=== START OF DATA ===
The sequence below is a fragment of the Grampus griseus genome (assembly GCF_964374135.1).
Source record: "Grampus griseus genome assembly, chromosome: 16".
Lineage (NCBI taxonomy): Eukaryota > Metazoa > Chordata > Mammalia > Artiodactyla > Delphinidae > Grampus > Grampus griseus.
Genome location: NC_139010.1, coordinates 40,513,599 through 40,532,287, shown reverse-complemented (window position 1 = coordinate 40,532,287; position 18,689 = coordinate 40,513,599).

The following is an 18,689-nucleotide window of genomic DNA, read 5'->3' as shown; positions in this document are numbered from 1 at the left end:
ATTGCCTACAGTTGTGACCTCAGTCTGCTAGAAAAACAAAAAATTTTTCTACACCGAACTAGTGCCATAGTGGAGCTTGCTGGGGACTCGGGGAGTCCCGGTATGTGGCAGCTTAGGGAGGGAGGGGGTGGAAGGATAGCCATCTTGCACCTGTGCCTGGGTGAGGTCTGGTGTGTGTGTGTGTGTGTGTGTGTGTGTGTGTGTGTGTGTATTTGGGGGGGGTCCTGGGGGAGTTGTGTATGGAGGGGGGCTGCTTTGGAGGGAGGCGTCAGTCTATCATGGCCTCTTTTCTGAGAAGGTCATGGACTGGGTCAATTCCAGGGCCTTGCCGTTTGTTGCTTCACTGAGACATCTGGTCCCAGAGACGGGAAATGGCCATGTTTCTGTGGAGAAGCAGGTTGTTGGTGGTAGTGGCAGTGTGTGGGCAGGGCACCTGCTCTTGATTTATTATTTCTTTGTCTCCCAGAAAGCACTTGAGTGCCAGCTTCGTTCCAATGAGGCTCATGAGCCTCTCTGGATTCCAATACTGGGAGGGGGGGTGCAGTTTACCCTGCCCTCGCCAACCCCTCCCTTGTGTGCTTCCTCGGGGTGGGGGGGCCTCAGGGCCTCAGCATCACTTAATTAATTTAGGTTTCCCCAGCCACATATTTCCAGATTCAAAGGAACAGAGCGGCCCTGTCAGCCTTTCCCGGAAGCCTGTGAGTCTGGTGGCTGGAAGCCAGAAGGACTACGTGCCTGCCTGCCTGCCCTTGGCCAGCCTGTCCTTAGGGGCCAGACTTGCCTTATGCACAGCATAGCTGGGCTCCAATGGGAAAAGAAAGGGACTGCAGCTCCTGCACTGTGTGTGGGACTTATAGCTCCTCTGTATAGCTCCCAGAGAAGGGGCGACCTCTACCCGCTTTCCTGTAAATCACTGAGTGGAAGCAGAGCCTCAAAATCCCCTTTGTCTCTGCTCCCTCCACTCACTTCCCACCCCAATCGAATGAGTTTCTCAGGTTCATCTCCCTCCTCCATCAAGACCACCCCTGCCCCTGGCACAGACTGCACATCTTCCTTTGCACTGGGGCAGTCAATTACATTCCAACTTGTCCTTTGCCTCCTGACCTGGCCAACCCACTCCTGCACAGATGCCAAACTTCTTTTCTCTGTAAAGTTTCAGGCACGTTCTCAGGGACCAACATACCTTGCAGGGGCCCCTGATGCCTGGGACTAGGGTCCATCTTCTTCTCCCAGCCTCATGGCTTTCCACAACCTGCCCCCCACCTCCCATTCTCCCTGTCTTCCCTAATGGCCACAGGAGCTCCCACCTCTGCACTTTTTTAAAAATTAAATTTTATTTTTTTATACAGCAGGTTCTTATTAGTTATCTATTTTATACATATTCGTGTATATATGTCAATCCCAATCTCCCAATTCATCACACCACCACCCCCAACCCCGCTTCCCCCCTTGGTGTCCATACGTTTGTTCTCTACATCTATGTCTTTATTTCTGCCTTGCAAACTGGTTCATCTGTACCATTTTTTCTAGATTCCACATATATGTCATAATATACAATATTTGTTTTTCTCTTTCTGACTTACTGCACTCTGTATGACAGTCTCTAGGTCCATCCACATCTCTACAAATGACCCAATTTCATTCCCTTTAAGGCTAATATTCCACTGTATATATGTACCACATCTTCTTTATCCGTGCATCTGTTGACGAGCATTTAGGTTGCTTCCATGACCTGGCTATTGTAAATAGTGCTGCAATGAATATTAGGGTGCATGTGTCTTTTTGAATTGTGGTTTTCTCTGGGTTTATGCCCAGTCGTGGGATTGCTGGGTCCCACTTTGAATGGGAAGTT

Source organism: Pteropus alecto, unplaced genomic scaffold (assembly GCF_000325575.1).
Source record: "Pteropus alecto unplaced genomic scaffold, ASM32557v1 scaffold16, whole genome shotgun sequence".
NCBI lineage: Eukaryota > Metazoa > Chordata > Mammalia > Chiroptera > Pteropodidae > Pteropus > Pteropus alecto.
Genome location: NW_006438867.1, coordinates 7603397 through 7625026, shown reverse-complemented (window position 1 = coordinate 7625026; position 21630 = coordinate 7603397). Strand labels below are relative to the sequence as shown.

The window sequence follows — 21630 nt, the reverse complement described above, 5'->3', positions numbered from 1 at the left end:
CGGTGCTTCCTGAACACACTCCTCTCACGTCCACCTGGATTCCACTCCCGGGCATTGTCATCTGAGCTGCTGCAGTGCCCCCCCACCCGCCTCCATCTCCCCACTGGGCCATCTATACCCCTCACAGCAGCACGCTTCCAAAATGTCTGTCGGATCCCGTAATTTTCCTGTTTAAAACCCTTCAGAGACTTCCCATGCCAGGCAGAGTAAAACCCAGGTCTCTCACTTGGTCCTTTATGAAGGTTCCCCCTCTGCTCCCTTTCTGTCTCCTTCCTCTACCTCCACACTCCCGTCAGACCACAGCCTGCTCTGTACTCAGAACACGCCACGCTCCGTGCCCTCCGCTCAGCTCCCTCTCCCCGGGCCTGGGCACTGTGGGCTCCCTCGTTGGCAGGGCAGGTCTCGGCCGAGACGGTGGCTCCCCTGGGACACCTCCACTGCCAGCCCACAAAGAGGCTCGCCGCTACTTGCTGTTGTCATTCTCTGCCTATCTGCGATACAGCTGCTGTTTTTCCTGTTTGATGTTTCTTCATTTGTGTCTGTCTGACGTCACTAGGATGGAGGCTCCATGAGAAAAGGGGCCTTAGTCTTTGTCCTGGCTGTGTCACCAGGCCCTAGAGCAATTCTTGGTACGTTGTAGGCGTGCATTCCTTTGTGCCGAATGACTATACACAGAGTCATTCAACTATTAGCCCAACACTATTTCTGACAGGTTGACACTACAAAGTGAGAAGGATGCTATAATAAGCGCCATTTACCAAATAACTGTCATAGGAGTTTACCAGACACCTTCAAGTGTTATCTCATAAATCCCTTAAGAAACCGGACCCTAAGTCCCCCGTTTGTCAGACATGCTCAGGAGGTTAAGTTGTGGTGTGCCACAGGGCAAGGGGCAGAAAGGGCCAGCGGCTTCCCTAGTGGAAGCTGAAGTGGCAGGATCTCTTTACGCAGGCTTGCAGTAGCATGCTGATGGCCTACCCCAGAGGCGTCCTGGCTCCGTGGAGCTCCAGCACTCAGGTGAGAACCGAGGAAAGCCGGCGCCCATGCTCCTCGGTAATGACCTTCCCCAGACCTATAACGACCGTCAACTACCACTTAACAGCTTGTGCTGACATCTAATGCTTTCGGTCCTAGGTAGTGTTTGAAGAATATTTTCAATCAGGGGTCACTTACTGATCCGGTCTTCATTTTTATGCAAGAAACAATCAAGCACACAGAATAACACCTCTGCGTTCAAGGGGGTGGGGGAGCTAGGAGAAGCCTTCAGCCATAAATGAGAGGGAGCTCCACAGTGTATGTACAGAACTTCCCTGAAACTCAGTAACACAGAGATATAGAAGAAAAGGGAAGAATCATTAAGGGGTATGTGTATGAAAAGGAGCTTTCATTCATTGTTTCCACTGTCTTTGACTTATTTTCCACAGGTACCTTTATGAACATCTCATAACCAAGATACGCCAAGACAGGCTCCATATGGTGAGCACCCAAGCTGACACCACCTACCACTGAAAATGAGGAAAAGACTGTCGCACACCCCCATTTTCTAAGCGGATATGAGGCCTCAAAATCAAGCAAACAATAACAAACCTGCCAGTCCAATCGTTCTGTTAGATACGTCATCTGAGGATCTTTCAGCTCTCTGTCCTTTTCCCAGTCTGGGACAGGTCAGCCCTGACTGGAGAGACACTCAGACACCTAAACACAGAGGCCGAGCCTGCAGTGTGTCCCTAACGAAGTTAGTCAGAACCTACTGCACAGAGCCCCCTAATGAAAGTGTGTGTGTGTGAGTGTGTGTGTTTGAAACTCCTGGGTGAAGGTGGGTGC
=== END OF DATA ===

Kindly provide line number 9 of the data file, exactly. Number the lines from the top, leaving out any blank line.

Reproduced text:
NCBI lineage: Eukaryota > Metazoa > Chordata > Mammalia > Chiroptera > Pteropodidae > Pteropus > Pteropus alecto.